State offices and all DLLR physical locations will be closed to the public December 24 & December 25, 2014. However, Unemployment Insurance telephone and Web operations WILL be available on Wednesday, December 24.

American Job Centers

 

Interview Questions - The Dirty Dozen - Brochures - Job Search - One-Stop Career Centers

 

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A wide variety of questions may be asked during interviews. Most of them can be anticipated. Here are some you are sure to be asked.

The following list contains the twelve most common interview questions. Prepare your answers to these questions and share them with your mentor to be sure they sound right.

  1. Tell me about yourself.

    The employer wants to know about you as an employee; not you as a family person. You want to share your work experiences and your strengths. You can expand on this answer.









  2. What are your greatest strengths/weaknesses?

    Strength – this should come quickly and naturally. Make sure it is a quality that would be considered a strength for the job that you are applying for.
     
    Weakness – remember to keep everything positive. You could say that you don’t have any weaknesses that would keep you from doing a good job, but most employers won’t accept that. Choose something that could be considered a strength. Always turn a weakness into a strength, by saying that you are working on it (be specific – state how you are working on it). Never say that you have trouble getting along with people.








  3. Why did you leave your old job?
     
    Keep it positive. If there was a problem before (i.e. transportation) make sure you say it is no longer a problem (be specific -–explain why it is no longer a problem).









  4. Why do you want to work for us?
     
    This is where doing your homework pays off. Compliment the company – tell them you want to be part of their team.









  5. What did you like best/least about your old job?
     
    Best – do not say salary or benefits. If you say the people, then elaborate.
     
    Least – STAY POSITIVE! Do not say anything negative about the people or management.









  6. What kind of salary are you looking for?
     
    My salary requirements are open. If the employer is persistent, then say, "What is the salary range for this position?" When they tell you, you respond, "That is fine, I can work with that." If the employer keeps persisting then say something like, "With my experience, I think I would want something on the upper range of the scale." Finally, if they still question, say a figure and that it is negotiable when you get the job offer.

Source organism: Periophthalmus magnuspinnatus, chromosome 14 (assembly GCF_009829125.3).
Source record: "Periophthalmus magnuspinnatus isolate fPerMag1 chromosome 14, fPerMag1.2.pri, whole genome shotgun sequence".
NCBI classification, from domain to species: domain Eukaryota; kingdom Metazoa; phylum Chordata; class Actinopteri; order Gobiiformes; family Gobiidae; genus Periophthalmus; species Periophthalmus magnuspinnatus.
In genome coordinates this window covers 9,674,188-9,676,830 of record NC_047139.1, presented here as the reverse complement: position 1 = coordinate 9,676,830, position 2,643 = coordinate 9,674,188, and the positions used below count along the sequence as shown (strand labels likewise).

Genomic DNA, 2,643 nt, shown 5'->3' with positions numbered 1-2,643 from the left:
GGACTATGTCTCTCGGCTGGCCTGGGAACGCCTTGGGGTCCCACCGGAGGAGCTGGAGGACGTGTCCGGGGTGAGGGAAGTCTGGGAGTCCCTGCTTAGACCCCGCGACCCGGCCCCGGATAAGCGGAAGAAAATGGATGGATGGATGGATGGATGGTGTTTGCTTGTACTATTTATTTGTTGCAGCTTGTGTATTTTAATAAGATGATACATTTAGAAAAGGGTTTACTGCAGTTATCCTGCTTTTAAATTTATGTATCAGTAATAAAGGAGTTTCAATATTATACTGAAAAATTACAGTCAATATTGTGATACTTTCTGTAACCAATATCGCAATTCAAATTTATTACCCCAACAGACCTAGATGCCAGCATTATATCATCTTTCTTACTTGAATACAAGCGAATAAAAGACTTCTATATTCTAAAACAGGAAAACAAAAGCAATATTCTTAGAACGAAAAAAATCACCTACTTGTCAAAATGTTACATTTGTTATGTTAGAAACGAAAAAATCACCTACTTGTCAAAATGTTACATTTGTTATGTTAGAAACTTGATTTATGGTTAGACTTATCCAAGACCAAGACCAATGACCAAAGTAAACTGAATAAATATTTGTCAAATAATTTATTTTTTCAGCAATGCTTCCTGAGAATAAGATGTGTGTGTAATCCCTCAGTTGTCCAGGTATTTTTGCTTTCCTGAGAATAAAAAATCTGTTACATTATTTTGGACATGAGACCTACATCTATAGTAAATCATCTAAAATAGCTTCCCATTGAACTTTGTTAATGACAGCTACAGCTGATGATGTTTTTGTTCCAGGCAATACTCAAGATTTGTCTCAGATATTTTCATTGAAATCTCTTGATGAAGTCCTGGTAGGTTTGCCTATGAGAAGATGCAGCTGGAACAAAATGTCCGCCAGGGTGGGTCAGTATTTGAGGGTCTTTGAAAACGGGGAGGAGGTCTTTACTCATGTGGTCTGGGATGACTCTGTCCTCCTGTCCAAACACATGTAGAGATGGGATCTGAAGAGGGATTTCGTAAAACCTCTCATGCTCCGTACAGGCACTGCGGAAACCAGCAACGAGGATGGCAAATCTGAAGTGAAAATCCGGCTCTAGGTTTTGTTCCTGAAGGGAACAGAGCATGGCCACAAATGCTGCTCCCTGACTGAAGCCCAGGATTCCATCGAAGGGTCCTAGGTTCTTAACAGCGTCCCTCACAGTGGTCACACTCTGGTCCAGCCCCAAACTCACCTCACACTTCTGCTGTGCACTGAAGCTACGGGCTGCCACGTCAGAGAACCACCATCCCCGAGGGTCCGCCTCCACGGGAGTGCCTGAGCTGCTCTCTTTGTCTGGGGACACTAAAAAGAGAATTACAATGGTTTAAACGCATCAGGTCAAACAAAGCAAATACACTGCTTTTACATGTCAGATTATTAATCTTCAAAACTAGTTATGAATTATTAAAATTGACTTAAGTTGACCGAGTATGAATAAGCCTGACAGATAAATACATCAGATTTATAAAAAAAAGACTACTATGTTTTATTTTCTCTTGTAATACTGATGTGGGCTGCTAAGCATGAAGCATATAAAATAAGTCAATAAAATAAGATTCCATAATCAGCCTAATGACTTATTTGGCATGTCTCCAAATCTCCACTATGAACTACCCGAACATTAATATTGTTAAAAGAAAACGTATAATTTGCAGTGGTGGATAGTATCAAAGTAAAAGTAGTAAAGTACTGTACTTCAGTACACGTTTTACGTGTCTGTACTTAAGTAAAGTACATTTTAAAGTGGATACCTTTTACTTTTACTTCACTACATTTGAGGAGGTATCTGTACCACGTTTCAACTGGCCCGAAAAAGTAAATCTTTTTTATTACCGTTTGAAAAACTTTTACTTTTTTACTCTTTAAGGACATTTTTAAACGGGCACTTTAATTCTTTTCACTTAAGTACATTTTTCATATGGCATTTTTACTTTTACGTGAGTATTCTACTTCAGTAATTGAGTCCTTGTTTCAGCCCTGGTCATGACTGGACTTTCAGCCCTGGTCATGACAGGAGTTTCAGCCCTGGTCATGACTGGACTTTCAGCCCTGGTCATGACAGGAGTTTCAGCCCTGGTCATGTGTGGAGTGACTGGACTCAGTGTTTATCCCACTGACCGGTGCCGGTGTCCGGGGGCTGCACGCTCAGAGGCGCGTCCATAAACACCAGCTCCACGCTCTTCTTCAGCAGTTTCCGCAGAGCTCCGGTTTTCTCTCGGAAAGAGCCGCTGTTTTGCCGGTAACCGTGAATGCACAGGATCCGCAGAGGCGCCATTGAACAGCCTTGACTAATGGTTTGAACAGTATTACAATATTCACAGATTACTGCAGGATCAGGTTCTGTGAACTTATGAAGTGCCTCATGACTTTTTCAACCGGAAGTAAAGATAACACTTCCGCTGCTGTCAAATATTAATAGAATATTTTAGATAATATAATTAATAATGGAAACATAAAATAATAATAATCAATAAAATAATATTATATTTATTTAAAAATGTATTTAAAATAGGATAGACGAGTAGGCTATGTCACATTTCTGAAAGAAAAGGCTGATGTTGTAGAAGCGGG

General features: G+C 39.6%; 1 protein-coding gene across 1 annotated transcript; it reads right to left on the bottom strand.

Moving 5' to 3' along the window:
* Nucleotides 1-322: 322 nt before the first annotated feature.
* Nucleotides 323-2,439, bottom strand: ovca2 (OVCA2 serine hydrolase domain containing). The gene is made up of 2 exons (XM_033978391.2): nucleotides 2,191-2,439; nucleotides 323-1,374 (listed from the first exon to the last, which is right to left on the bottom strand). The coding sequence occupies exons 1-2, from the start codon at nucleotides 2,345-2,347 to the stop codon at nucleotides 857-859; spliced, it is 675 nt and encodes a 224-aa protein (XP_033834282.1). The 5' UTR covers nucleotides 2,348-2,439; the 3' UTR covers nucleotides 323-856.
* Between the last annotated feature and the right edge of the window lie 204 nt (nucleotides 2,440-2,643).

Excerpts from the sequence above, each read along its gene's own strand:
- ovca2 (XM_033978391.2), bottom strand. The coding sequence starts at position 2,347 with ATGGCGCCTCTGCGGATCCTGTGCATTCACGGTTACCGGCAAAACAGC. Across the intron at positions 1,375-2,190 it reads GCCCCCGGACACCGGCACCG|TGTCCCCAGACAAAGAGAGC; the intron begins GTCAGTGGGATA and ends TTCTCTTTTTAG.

7. What is most important to you in a job?
     
    Do not say benefits or salary. Be specific.










  8. Why should we hire you?
     
    This is the time to really sell yourself. State your strengths and experience. Tell them you really want the job and you really want to work for their company.









  9. What did you think of your old boss?
     
    Never say anything negative. Even if you did not like him/her, try to think of one positive thing. If you cannot, then you can say, "I learned a lot from him/her." You would not be lying because you did learn a lot – what kind of boss not to be (but do not tell the employer that). If the employer asks, then say you learned about how to manage people.









  10. What are your long-range goals?
     
    The employer wants to know about your career and your education/training. Tie it in to that company.









  11. Are you available to work overtime?
     
    If you really want the job, then do not say "No". If you cannot work overtime ever, then be honest (this job probably is not right for you). If you want to know how much overtime is required, then ask. A good answer is, "I can work overtime, as long as I have adequate notice".










  12. You seem over-qualified/under-qualified.
     
    Over-qualified – the employer is worried that you will get bored and leave or that you will want too much money. Tell him/her that you are willing to start at entry level and work you way up, or that you feel that there is always something new to learn wherever you work. Also, play up your experience and say you could help train other people.
     
    Under-qualified – the employer is worried that your training time will be extended. State that you are eager to learn and learn quickly. Also, not having a lot of experience can be an asset as well. You are a blank slate that they can train anyway they want – they do not have to retrain you.










Situational types of questions may also be asked. Try to think of situations that may arise while at work. Think about methods for handling these situations.

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